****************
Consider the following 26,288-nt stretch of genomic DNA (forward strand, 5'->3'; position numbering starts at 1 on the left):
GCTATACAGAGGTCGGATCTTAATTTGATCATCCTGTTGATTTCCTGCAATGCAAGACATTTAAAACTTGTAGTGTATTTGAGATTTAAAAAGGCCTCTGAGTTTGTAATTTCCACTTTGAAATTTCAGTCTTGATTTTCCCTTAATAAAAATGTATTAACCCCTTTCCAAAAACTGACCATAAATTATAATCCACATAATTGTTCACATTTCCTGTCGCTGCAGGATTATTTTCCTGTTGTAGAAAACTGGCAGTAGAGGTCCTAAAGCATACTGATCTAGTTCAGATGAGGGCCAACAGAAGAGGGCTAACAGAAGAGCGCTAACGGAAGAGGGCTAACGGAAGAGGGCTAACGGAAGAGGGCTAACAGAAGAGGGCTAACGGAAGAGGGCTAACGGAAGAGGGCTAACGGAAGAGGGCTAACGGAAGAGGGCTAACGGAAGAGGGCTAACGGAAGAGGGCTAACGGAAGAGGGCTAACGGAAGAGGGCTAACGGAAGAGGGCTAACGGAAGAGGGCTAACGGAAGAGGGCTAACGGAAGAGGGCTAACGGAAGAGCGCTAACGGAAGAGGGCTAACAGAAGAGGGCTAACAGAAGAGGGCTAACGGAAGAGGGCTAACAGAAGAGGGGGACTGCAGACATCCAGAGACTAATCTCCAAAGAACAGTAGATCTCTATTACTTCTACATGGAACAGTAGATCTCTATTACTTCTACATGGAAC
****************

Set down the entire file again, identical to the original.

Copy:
Consider the following 26,288-nt stretch of genomic DNA (forward strand, 5'->3'; position numbering starts at 1 on the left):
GCTATACAGAGGTCGGATCTTAATTTGATCATCCTGTTGATTTCCTGCAATGCAAGACATTTAAAACTTGTAGTGTATTTGAGATTTAAAAAGGCCTCTGAGTTTGTAATTTCCACTTTGAAATTTCAGTCTTGATTTTCCCTTAATAAAAATGTATTAACCCCTTTCCAAAAACTGACCATAAATTATAATCCACATAATTGTTCACATTTCCTGTCGCTGCAGGATTATTTTCCTGTTGTAGAAAACTGGCAGTAGAGGTCCTAAAGCATACTGATCTAGTTCAGATGAGGGCCAACAGAAGAGGGCTAACAGAAGAGCGCTAACGGAAGAGGGCTAACGGAAGAGGGCTAACGGAAGAGGGCTAACAGAAGAGGGCTAACGGAAGAGGGCTAACGGAAGAGGGCTAACGGAAGAGGGCTAACGGAAGAGGGCTAACGGAAGAGGGCTAACGGAAGAGGGCTAACGGAAGAGGGCTAACGGAAGAGGGCTAACGGAAGAGGGCTAACGGAAGAGGGCTAACGGAAGAGGGCTAACGGAAGAGGGCTAACGGAAGAGCGCTAACGGAAGAGGGCTAACAGAAGAGGGCTAACAGAAGAGGGCTAACGGAAGAGGGCTAACAGAAGAGGGGGACTGCAGACATCCAGAGACTAATCTCCAAAGAACAGTAGATCTCTATTACTTCTACATGGAACAGTAGATCTCTATTACTTCTACATGGAAC